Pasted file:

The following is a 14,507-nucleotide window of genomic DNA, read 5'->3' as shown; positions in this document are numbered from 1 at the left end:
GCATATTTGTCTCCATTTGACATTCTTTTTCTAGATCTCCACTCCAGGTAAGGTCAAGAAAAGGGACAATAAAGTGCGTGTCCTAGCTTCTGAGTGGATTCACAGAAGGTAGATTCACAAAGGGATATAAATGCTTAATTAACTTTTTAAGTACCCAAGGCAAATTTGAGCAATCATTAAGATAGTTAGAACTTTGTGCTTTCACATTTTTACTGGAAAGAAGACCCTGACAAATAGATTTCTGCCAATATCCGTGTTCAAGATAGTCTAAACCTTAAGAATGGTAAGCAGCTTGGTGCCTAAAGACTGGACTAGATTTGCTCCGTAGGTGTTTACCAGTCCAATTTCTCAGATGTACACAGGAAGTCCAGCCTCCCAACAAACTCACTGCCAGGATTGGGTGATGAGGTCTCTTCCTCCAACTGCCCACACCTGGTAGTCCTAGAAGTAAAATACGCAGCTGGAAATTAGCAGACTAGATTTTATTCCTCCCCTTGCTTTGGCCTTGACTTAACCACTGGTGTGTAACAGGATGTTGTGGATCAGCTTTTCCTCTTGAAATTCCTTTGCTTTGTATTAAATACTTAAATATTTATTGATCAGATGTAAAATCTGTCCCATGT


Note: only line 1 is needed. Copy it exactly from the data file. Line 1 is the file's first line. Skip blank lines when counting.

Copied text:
The following is a 14,507-nucleotide window of genomic DNA, read 5'->3' as shown; positions in this document are numbered from 1 at the left end: